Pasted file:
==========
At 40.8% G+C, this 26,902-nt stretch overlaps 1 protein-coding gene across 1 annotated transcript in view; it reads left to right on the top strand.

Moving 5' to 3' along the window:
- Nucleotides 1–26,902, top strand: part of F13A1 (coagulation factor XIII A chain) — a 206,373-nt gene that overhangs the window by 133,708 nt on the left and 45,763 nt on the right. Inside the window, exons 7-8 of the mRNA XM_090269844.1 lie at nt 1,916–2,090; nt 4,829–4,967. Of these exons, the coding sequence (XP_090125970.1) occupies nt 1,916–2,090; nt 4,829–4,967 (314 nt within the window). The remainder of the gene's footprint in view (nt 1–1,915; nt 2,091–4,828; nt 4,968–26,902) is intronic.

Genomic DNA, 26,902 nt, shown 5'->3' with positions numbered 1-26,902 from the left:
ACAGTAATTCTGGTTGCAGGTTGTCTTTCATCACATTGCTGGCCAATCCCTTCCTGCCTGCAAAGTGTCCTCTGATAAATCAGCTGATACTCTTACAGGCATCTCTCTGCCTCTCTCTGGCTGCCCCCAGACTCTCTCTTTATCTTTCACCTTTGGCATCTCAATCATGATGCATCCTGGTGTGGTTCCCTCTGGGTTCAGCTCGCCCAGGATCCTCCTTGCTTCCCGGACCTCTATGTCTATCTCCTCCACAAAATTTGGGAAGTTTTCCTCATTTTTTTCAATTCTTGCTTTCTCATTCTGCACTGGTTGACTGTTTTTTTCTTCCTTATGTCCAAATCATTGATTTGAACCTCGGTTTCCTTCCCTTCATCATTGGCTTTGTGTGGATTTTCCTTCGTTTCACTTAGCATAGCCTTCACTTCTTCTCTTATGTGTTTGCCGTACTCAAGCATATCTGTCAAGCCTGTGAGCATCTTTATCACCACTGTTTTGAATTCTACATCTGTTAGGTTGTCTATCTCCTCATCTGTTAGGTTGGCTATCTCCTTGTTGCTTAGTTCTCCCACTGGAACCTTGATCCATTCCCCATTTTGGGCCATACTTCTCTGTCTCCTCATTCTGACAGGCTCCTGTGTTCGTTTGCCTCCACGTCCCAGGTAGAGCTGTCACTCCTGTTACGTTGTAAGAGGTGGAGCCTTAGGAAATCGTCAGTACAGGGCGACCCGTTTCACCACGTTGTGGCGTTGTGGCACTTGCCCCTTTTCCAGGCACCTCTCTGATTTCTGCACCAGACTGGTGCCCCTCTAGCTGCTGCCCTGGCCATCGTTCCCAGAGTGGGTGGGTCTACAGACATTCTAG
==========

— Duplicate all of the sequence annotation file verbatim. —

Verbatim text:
At 40.8% G+C, this 26,902-nt stretch overlaps 1 protein-coding gene across 1 annotated transcript in view; it reads left to right on the top strand.

Moving 5' to 3' along the window:
- Nucleotides 1–26,902, top strand: part of F13A1 (coagulation factor XIII A chain) — a 206,373-nt gene that overhangs the window by 133,708 nt on the left and 45,763 nt on the right. Inside the window, exons 7-8 of the mRNA XM_090269844.1 lie at nt 1,916–2,090; nt 4,829–4,967. Of these exons, the coding sequence (XP_090125970.1) occupies nt 1,916–2,090; nt 4,829–4,967 (314 nt within the window). The remainder of the gene's footprint in view (nt 1–1,915; nt 2,091–4,828; nt 4,968–26,902) is intronic.

Genomic DNA, 26,902 nt, shown 5'->3' with positions numbered 1-26,902 from the left:
ACAGTAATTCTGGTTGCAGGTTGTCTTTCATCACATTGCTGGCCAATCCCTTCCTGCCTGCAAAGTGTCCTCTGATAAATCAGCTGATACTCTTACAGGCATCTCTCTGCCTCTCTCTGGCTGCCCCCAGACTCTCTCTTTATCTTTCACCTTTGGCATCTCAATCATGATGCATCCTGGTGTGGTTCCCTCTGGGTTCAGCTCGCCCAGGATCCTCCTTGCTTCCCGGACCTCTATGTCTATCTCCTCCACAAAATTTGGGAAGTTTTCCTCATTTTTTTCAATTCTTGCTTTCTCATTCTGCACTGGTTGACTGTTTTTTTCTTCCTTATGTCCAAATCATTGATTTGAACCTCGGTTTCCTTCCCTTCATCATTGGCTTTGTGTGGATTTTCCTTCGTTTCACTTAGCATAGCCTTCACTTCTTCTCTTATGTGTTTGCCGTACTCAAGCATATCTGTCAAGCCTGTGAGCATCTTTATCACCACTGTTTTGAATTCTACATCTGTTAGGTTGTCTATCTCCTCATCTGTTAGGTTGGCTATCTCCTTGTTGCTTAGTTCTCCCACTGGAACCTTGATCCATTCCCCATTTTGGGCCATACTTCTCTGTCTCCTCATTCTGACAGGCTCCTGTGTTCGTTTGCCTCCACGTCCCAGGTAGAGCTGTCACTCCTGTTACGTTGTAAGAGGTGGAGCCTTAGGAAATCGTCAGTACAGGGCGACCCGTTTCACCACGTTGTGGCGTTGTGGCACTTGCCCCTTTTCCAGGCACCTCTCTGATTTCTGCACCAGACTGGTGCCCCTCTAGCTGCTGCCCTGGCCATCGTTCCCAGAGTGGGTGGGTCTACAGACATTCTAG